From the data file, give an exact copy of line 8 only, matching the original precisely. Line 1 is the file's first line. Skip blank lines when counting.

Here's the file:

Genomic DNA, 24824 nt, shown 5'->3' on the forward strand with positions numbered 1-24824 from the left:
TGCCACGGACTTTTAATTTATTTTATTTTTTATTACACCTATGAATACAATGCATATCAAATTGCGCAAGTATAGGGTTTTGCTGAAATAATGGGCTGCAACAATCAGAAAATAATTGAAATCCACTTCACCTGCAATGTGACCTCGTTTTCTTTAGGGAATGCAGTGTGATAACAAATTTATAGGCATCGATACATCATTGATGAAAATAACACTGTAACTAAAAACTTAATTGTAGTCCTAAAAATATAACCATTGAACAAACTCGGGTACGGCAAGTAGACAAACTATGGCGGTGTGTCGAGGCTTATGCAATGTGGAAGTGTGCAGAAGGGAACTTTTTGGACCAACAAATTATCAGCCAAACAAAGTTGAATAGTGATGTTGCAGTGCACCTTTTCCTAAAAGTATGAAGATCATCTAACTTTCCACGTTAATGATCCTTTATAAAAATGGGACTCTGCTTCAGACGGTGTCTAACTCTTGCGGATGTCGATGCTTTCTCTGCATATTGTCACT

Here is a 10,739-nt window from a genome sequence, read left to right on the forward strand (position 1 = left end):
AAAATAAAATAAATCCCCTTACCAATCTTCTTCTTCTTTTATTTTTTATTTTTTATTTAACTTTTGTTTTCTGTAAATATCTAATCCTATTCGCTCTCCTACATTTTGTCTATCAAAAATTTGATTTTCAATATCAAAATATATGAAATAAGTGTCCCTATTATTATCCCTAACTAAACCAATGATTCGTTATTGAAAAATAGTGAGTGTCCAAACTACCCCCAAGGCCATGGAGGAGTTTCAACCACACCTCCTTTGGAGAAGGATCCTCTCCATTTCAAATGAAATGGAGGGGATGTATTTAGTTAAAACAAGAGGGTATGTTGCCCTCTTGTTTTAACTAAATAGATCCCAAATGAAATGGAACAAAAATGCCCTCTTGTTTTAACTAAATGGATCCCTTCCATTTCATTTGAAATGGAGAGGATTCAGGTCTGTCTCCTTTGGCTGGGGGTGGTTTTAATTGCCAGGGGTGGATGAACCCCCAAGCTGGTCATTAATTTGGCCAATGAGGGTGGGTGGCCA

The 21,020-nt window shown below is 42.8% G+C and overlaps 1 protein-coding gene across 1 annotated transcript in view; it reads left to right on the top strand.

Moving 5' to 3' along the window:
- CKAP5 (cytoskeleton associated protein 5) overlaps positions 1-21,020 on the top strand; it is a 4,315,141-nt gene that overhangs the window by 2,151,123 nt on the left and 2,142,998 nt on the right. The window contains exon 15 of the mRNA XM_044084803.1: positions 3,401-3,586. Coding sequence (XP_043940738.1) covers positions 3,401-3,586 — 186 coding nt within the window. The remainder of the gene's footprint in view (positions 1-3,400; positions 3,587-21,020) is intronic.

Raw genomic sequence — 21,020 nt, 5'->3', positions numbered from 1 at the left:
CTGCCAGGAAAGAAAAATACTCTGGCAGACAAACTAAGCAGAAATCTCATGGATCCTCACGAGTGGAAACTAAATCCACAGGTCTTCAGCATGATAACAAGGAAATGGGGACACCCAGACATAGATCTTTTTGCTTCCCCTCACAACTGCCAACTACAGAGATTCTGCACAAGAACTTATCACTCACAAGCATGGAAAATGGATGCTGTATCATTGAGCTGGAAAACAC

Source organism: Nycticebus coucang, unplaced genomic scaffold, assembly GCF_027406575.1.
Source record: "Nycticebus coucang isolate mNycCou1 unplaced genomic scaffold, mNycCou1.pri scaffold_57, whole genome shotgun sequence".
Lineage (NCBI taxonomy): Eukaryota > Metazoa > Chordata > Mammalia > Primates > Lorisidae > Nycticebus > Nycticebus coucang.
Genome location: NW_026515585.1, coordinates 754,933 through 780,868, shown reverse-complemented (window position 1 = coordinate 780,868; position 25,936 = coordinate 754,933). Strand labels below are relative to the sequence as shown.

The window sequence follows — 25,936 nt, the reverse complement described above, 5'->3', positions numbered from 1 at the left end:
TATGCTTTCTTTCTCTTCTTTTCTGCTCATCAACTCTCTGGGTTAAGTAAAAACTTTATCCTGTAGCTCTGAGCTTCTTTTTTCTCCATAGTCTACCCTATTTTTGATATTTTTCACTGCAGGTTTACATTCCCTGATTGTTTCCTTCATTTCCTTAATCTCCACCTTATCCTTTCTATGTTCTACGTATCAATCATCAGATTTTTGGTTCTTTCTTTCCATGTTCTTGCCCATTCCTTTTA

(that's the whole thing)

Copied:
Raw genomic sequence — 21,020 nt, 5'->3', positions numbered from 1 at the left: